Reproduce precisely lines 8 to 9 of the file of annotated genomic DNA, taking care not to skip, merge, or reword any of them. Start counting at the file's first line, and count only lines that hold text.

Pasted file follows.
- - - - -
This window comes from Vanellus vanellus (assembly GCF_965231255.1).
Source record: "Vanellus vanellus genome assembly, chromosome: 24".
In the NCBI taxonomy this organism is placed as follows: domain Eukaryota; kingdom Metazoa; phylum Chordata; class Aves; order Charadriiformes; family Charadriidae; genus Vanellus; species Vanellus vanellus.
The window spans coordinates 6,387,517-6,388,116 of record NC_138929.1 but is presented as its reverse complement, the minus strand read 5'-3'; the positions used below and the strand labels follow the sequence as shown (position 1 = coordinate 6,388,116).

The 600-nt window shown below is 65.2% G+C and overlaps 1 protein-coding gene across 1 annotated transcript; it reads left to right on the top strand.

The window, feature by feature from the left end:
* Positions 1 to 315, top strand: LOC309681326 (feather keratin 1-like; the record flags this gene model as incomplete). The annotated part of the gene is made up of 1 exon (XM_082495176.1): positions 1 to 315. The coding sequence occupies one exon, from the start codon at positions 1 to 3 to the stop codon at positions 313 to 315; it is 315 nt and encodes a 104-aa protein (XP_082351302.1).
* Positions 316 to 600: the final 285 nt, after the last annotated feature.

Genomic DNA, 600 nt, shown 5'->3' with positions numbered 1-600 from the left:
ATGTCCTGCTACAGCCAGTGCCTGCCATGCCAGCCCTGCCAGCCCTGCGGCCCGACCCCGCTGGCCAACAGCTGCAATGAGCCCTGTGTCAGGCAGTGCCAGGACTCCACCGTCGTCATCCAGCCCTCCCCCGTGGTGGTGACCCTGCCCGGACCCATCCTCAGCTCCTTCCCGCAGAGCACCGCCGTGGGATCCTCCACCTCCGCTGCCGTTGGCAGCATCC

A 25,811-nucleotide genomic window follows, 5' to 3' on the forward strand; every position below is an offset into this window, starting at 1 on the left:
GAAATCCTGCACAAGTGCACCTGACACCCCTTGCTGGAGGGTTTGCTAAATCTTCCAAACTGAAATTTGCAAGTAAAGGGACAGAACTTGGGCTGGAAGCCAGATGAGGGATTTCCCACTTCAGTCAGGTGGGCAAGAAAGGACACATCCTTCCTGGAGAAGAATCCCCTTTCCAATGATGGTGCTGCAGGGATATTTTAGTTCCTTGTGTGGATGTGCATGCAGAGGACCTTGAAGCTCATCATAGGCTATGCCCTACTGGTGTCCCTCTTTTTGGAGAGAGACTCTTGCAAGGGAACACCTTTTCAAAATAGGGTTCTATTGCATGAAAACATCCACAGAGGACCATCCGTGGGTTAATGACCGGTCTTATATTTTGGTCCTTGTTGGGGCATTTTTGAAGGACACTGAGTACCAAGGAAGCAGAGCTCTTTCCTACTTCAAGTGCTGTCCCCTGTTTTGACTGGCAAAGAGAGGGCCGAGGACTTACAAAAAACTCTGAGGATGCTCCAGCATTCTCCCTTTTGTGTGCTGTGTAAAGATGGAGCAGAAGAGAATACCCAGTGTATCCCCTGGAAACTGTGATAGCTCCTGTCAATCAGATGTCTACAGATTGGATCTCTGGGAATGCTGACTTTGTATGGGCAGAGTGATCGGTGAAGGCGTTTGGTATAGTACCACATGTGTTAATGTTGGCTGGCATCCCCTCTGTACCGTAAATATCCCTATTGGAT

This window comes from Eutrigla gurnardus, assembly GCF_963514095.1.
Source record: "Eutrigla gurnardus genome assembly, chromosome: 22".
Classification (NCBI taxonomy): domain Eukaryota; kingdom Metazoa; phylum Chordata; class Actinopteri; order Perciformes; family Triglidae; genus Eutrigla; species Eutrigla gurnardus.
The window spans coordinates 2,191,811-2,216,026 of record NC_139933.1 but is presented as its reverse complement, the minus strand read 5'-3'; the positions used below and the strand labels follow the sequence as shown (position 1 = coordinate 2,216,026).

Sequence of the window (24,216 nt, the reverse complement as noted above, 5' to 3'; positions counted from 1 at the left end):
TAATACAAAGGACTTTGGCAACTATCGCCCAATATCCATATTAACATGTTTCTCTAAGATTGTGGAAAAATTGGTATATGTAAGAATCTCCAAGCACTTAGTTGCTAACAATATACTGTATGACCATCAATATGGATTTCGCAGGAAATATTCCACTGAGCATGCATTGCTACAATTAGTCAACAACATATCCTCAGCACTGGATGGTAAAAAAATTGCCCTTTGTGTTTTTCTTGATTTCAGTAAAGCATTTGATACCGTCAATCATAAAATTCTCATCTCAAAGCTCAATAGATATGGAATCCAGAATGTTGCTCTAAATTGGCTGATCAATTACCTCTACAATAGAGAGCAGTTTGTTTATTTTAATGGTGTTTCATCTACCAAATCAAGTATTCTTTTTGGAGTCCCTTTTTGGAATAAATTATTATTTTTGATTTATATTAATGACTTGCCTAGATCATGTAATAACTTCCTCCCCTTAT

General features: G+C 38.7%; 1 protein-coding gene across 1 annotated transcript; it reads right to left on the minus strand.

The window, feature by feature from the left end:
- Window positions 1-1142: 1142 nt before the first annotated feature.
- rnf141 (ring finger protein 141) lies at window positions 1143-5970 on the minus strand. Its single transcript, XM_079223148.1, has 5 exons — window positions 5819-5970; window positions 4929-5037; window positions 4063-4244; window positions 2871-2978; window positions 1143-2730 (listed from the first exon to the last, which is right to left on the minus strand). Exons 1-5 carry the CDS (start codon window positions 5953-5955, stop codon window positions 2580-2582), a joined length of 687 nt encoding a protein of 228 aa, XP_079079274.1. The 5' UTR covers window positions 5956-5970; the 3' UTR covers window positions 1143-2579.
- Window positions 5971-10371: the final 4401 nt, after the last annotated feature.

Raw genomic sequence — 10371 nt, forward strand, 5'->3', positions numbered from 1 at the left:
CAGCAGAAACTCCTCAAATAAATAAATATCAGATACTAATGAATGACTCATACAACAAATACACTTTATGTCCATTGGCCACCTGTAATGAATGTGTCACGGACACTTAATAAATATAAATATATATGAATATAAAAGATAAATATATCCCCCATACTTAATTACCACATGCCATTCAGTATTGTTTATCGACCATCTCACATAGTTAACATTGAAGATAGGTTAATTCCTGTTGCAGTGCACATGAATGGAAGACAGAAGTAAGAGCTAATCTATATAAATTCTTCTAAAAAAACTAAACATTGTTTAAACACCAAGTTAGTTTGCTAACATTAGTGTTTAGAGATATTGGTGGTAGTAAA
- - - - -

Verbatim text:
* Positions 316 to 600: the final 285 nt, after the last annotated feature.

Genomic DNA, 600 nt, shown 5'->3' with positions numbered 1-600 from the left: